comments_image Comments

US man fit for trial in Cleveland kidnap case: judge

Ariel Castro, pictured in court on May 9, 2013, is ruled competent to stand trial
Ariel Castro, pictured in court on May 9, 2013, is ruled competent to stand trial for holding three women prisoner for more than a decade.

A former school bus driver accused of holding three young women captive for a decade in his Cleveland, Ohio home is competent to stand trial, a US judge ruled Tuesday.

Ariel Castro, 52, could face the death penalty if convicted of aggravated murder for terminating the pregnancies of one of his victims by starving and beating her.

Castro, who has been on suicide watch, has kept his head bowed during all of his court appearances and mumbled answers to the Ohio judge's questions.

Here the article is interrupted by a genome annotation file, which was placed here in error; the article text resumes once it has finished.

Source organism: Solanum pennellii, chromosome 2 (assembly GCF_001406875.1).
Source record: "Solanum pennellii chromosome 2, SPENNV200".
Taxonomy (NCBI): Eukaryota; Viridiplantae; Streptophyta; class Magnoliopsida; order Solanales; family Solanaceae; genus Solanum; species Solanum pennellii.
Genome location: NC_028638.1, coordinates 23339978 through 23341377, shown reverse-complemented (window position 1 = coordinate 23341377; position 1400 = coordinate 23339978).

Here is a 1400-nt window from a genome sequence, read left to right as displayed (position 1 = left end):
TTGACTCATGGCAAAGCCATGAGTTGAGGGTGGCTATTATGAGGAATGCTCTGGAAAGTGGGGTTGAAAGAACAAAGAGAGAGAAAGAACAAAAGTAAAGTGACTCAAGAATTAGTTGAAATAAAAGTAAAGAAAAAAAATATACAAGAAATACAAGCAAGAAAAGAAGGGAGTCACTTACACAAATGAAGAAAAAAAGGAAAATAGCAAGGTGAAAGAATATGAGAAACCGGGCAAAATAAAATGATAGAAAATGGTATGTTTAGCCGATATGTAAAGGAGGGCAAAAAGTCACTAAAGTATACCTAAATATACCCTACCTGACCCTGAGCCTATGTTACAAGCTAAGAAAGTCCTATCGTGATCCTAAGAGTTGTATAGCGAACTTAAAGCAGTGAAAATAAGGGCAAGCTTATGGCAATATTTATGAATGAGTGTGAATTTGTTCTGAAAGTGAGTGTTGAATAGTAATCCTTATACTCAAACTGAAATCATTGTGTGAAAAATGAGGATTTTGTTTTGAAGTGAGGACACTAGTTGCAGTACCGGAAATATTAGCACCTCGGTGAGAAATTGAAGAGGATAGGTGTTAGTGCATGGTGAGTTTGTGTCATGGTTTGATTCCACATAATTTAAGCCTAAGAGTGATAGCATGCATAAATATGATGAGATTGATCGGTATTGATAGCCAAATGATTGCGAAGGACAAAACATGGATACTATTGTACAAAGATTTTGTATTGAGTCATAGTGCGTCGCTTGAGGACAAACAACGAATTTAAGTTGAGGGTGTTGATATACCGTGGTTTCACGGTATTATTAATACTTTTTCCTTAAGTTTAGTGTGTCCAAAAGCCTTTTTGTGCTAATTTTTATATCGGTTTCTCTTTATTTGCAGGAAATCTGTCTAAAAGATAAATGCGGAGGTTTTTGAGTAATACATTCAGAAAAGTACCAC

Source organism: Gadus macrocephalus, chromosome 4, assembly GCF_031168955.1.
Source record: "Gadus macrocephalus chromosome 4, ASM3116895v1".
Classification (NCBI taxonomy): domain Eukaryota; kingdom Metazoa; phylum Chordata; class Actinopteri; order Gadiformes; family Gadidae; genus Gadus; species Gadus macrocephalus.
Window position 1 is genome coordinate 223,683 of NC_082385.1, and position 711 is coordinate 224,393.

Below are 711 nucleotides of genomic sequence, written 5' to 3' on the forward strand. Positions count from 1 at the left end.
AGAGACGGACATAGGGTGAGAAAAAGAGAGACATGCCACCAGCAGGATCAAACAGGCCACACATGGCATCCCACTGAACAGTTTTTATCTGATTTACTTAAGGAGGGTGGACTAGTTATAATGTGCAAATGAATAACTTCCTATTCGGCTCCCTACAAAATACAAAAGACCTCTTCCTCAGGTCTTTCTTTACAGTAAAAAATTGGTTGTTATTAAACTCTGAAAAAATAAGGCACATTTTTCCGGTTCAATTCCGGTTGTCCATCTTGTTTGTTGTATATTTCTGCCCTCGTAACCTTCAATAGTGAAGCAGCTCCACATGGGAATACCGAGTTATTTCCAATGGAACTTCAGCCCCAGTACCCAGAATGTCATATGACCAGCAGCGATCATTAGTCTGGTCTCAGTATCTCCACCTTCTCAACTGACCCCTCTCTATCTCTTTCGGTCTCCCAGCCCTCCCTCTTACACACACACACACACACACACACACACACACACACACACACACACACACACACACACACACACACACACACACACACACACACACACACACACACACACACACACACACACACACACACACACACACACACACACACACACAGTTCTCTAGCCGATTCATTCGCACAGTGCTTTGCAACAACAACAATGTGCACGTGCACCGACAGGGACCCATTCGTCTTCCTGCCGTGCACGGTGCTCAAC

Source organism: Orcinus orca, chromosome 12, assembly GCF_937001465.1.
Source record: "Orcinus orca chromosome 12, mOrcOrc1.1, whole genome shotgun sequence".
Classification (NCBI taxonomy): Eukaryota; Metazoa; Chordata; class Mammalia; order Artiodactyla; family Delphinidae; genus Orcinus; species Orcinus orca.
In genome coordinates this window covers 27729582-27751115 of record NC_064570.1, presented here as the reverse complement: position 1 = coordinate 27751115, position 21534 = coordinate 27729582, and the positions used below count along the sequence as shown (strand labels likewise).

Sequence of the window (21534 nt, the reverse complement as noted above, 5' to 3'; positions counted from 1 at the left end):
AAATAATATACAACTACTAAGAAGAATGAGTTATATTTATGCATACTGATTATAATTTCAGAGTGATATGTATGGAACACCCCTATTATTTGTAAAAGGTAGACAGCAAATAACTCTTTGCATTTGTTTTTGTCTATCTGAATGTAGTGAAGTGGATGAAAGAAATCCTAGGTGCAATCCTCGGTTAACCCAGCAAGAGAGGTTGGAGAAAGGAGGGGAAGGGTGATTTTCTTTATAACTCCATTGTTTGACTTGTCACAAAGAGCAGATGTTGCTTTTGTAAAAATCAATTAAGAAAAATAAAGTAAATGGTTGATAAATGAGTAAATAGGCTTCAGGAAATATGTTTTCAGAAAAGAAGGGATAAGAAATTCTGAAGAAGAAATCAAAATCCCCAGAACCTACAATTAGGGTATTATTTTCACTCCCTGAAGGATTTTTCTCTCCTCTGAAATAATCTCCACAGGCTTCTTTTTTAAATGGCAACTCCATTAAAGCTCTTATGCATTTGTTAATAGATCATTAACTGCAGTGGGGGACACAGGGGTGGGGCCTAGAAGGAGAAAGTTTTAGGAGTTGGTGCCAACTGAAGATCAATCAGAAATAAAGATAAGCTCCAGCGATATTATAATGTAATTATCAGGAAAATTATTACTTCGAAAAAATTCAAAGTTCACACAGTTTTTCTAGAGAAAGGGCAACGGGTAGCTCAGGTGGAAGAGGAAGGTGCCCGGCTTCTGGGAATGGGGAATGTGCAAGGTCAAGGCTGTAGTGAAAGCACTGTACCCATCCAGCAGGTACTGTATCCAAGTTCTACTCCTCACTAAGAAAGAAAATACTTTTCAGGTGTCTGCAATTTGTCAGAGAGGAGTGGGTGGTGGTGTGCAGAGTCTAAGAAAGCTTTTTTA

As the brief hearing came to a close, he asked the judge if he could have "contact with my child" -- meaning the six-year-old girl who was born in captivity.

"I won't be allowing that," Cuyahoga County Judge Michael Russo said in a live video feed of the proceedings.

"I think that would be inappropriate."

The stunning case came to light after Amanda Berry, 27, managed to escape with her young daughter by calling out to a neighbor for help through a locked front door.

Police found two more women huddled in the house: Gina DeJesus, 23, and Michelle Knight, 32. All three had been snatched in separate incidents in 2002, 2003 and 2004.

In earlier proceedings, Castro's attorneys conceded many of the more than 300 charges against him. They offered to plead guilty if prosecutors dropped efforts to seek the death penalty with the aggravated murder charges.

Prosecutors have shown no public interest in the offer to avoid a possibly traumatic trial and are preparing to present additional charges to a grand jury.

Judge Russo cautioned that if the superseding indictment includes the aggravated murder charges the case will be reassigned to another judge with more experience dealing with capital crimes.

He tentatively scheduled a jury summons to go out on August 5 but has not yet set a date for trial.

Share